My Kind of Town
Don Chapman

Trouble next door

» Kaneohe

The fist tap that Lt. Basel Zakly Faris, USMC, and his buddy Lt. Joe Matsuo exchanged as they dribbled basketballs onto the court of the district park gym had nothing to do with hoops.

"So, Baz, since you never would have met your future wife if I hadn't, quote-unquote, dragged you along today," Joe said, "does this mean I get to be your best man? Is that kosher in a Muslim wedding, a Buddhist best man?"

"Of course. Imam Ibrahim is wise in these matters."

Joe had introduced Baz to the young imam. Of Syrian heritage, trained in the classic Islam but disillusioned with the terrorists who claimed Islam, he turned to Sufism. Sufis, he'd explained, believed there was one God who had many faces and names, and had followers who believed different things and read various holy books, but the message of each distilled down to "Do unto others as you would have them do to you and your family." Sufis meditated, seeking to diminish the ego and physical desires, to find a higher self.

"Basically," said Joe, who spent much of his youth at the Pearl City Hongwanji, "it's Buddhism in the name of Allah."

"You got it," the imam said. "Sufis recognize Buddha as one of the great master teachers, and above all value love, compassion and tolerance."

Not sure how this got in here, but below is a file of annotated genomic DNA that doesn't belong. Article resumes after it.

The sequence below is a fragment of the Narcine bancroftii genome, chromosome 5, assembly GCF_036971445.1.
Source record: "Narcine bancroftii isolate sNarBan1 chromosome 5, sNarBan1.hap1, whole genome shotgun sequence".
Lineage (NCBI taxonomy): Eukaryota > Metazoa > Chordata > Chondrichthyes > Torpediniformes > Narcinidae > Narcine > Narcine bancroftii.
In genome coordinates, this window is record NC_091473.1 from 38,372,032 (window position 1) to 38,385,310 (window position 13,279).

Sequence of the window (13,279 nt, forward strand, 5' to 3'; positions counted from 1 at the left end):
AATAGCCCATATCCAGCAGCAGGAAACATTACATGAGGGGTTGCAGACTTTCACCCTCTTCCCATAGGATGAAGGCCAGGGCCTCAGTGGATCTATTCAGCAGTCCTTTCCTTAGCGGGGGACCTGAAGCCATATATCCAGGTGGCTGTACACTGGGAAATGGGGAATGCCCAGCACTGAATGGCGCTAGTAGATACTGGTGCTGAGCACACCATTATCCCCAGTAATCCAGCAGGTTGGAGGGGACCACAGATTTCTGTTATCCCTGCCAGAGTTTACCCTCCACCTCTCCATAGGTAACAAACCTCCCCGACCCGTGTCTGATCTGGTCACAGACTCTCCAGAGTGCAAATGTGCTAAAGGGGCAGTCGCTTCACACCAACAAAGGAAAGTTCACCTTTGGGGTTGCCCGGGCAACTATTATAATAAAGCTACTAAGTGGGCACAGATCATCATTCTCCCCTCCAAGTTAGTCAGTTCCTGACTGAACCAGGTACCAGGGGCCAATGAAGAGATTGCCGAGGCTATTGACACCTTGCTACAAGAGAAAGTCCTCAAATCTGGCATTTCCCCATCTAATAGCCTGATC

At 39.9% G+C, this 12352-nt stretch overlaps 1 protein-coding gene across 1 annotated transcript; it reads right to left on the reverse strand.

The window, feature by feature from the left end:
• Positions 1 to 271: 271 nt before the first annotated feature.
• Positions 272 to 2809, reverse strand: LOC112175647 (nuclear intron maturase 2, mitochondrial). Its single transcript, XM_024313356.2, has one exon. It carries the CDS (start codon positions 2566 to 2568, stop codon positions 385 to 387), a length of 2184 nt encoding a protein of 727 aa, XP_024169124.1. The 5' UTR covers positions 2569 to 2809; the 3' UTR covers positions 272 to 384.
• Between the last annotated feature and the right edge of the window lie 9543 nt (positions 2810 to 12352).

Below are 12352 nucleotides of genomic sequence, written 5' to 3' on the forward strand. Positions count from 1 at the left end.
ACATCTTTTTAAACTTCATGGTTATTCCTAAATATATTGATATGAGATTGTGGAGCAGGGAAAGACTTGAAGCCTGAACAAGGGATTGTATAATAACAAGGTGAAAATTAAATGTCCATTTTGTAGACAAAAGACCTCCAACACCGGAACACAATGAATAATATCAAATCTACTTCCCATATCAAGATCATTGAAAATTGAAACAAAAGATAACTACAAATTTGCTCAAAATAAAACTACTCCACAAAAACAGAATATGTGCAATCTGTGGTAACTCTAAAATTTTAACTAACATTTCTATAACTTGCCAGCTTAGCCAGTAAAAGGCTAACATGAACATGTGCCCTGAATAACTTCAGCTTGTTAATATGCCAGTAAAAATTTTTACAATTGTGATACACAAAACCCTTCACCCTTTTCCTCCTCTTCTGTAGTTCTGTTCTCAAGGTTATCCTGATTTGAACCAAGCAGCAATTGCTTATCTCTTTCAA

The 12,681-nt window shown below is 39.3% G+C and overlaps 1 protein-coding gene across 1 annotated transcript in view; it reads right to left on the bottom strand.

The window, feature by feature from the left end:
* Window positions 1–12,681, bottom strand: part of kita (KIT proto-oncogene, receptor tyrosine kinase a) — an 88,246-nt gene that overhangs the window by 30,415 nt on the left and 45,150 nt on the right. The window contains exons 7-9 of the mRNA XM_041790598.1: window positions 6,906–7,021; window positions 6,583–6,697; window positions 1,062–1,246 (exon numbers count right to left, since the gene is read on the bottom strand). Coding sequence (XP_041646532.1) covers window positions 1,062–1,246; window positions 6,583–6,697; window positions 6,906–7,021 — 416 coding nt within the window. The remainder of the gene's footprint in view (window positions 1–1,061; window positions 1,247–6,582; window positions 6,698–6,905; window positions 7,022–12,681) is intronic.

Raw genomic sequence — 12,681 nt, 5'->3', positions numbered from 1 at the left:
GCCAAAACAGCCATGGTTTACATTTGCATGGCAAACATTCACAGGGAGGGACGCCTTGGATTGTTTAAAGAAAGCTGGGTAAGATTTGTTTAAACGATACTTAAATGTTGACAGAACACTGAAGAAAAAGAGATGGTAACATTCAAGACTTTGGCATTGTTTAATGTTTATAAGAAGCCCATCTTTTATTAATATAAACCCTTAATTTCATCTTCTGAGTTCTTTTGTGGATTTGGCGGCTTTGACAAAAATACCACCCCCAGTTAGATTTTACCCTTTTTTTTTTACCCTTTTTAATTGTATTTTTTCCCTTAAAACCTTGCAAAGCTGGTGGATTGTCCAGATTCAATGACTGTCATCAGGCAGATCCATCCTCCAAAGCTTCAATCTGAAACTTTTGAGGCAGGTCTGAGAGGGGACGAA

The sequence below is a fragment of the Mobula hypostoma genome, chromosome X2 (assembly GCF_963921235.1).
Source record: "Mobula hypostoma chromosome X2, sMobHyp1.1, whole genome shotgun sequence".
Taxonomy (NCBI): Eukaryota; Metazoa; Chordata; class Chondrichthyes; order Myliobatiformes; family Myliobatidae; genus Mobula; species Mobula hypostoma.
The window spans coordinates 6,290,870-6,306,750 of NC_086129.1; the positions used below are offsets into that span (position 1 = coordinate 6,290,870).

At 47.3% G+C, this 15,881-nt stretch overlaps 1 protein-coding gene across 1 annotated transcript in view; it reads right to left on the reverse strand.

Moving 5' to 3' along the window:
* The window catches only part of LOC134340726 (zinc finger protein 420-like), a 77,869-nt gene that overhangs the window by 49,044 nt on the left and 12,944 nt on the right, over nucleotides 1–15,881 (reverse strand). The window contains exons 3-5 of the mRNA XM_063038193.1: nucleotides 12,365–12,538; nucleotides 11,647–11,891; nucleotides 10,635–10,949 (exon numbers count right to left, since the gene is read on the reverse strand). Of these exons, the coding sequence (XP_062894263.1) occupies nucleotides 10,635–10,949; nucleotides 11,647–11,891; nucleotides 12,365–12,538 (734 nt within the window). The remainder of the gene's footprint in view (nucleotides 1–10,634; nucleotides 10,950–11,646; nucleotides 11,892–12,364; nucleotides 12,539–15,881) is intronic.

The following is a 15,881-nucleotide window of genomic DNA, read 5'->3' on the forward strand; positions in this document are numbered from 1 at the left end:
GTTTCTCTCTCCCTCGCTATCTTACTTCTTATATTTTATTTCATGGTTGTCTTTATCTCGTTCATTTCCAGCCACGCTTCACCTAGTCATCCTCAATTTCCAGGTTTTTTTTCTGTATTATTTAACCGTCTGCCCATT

After shooting around and warming up, Joe said "A little 1-on-1?"

"Be careful what you ask for, bro."

At a rangy 6-foot-3, Baz was taller and had longer arms, but the 6-foot-1 Joe was quick as a chameleon and had serious hops. Both could hit the 3-pointer or slash to the hoop. They killed in 2-on-2, and their 1-on-1 battles were knock-down, drag-out deals, as this one would be.

Up the hill at UH-Windward, meanwhile, Fatima bin Laden and Jennifer Hira had just finished registering for classes.

"You know," Fatima said as they reached Jen's red VW bug, "I really appreciate your offer to stay with your family, but I was thinking, with your daughter and your jobs, I don't want, well ... It makes sense for me to live close to school, so I was thinking ... "

"Rent an apartment."


So they drove down to Times, bought a copy of the Star-Bulletin and within three hours had moved Fatima into a furnished cottage on the side of the landlord's house, Mr. and Mrs. Lop Chong. It was on TheBus line and even came with a view of Kaneohe Bay.

Unfortunately, it wasn't until after she'd paid her first month's rent and a security deposit that she smelled the familiar aroma of grilling lamb kebobs drifting from the house next door and asked about it. "That's Mrs. Hamzad," Mrs. Lop Chong said. "She has a Middle Eastern catering company."

And used a certain taxi driver named Awad to make deliveries.

See the Columnists section for some past articles.

Don Chapman is editor of MidWeek. His serialized novel runs daily in the Star-Bulletin. He can be e-mailed at dchapman@midweek.com

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